Certainly it's never ideal to work all spring and summer and lose your OC on the doorstep of August, but here we are. LSU has Miles and a pretty experienced offensive line to pick up the slack with Studrawa spending more time on gameplaning and less time focusing on his linemen. LSU is lining up with two juniors (Alex Hurst and P.J. Lonergan), two senior (Josh Dworaczyk and Will Blackwell) and sophomore Chris Faulk, who was a top 50 player nationally coming out of high school. All of them redshirted. In fact, LSU returns nine of its 10 two-deep offensive linemen.

This isn't a squad full of freshmen that will need to be coached up and babied all season; the lion's share are seasoned vets, and Faulk may end up being the most talented of the group two years from now. Good coaches and seasoned players roll with the punches and move on. The line is still going to be good even with this change; it will still help protect whoever plays quarterback and open holes for its running backs this fall.

Gabe Harris: On what this does to the Tigers' chances in 2011?

Kragthorpe is no doubt a talented offensive mind, but the number one reason Miles hired him was to mentor quarterbacks. To date, LSU's senior QB Jordan Jefferson has not come close to reaching his potential, but all signs this offseason point to him having finally turned the corner. Kragthorpe has been given the credit for that turnaround.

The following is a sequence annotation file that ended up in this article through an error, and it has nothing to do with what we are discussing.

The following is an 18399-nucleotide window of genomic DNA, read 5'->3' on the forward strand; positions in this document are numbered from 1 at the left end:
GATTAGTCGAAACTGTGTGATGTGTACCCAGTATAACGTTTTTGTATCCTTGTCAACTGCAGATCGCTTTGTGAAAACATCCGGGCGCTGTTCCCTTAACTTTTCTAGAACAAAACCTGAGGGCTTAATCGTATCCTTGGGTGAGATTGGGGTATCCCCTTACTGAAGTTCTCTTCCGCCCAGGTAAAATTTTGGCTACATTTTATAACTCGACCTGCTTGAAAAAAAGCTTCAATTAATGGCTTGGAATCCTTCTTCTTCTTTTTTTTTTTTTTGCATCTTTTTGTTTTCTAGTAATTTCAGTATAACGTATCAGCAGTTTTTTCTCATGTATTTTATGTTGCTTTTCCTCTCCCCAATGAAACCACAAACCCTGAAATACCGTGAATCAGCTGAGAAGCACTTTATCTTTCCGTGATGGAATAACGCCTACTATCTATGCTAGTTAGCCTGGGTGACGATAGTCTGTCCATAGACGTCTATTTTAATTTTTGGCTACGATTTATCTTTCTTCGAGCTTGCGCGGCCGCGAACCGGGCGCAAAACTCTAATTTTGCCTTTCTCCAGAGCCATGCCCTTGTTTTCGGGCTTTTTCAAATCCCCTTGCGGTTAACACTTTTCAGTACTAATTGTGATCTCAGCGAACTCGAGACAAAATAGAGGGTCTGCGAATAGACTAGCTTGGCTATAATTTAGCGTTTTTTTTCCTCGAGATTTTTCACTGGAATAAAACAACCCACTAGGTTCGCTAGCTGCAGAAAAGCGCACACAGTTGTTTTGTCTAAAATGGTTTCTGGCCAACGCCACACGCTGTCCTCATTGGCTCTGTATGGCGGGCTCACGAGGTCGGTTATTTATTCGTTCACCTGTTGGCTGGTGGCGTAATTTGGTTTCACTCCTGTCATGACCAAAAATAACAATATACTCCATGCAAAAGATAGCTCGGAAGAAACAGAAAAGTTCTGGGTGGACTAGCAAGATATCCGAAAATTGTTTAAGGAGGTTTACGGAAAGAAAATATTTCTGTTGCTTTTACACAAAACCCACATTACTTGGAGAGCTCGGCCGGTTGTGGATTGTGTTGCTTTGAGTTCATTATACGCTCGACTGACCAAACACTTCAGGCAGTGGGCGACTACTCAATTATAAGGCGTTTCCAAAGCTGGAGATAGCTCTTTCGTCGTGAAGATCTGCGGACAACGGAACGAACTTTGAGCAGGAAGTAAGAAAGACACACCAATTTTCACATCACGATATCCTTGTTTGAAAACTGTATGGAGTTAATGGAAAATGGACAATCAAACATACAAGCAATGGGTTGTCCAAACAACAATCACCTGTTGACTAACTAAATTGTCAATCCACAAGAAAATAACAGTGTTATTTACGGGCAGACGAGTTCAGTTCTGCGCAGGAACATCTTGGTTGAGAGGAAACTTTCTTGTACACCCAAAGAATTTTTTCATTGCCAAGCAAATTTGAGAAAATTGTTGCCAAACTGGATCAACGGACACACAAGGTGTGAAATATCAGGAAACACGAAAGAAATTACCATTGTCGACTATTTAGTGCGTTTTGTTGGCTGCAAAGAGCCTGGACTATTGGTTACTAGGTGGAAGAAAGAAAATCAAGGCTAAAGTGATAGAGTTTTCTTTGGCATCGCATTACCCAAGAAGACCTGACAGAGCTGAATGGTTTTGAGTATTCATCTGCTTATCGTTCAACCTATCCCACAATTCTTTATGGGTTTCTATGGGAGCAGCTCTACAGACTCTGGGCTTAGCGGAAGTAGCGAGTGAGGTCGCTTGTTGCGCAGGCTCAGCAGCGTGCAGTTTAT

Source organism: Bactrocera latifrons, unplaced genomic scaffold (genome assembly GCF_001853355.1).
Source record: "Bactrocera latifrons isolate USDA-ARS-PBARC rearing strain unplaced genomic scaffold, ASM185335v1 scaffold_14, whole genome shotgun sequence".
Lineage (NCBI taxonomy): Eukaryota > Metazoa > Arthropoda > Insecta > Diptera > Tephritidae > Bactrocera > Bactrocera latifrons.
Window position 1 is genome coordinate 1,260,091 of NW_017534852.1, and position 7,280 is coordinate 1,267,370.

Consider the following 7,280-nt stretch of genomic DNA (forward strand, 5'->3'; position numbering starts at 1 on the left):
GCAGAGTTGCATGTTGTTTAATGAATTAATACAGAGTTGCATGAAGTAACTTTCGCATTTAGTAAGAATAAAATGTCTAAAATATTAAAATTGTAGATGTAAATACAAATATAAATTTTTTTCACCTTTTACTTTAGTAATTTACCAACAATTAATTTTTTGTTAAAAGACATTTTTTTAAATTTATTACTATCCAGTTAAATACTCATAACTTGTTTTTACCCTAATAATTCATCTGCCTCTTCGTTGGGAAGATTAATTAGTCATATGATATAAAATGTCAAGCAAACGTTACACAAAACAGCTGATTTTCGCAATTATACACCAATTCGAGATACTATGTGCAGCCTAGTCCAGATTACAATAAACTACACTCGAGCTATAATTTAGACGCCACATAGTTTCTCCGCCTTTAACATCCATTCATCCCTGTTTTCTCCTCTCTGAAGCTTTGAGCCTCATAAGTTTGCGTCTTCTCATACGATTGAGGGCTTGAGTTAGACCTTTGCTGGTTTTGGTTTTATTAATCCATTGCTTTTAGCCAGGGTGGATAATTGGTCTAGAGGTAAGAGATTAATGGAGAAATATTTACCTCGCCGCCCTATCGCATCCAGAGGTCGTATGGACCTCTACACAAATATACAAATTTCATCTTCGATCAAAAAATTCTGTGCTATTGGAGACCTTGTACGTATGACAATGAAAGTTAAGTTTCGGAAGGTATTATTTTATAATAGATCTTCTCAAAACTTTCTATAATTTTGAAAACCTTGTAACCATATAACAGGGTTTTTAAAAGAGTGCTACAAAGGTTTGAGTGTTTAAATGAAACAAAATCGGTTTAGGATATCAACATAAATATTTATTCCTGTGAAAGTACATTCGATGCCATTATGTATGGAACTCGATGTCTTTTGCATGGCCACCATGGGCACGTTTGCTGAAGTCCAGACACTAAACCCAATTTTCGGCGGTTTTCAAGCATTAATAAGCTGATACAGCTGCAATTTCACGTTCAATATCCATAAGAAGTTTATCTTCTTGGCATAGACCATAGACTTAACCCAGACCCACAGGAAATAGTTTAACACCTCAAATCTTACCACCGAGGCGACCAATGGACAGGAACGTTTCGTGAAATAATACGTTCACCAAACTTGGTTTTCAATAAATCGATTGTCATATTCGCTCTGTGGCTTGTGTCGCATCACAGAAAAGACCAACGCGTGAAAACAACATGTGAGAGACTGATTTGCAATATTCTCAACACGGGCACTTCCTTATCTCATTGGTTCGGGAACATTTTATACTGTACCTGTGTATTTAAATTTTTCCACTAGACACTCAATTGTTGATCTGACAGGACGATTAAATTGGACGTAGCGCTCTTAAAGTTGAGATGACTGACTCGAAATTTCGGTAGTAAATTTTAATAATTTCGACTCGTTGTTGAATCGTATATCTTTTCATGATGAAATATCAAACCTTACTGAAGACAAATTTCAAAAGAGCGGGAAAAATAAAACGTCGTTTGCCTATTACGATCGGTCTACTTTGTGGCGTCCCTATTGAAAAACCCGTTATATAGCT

Remember also that Miles has always had an influence on the direction of his offenses, and that will likely not change regardless of who is calling plays on Saturdays. Additionally, Kragthorpe staying on as QB coach and working with Jefferson (and others) will continue their development. That kind of continuity - particularly at the beginning of the season - is important.

Finally, perhaps in part given the criticism Miles has often faced from the national media, he and his team have worked to develop a strong bond - an "us against the world", family first mentality. Circling the wagons and keeping Krapthorpe on board could go a long way toward cementing that feeling.
If Kragthorpe had left the program today, it would likely have had a far more crippling blow to Jefferson's confidence. Fortunately for Tiger fans, that doesn't appear to have been the case; that fact alone is the most important one. Having Studrawa calling the plays will not adversely effect LSU's bid for the SEC Championship, and beyond.

Please follow Russ Mitchell on Twitter @russmitchellcfb, Brian Harbach @harbabd, Gabe Harris @gpharris and Barrett Sallee @barrettsallee.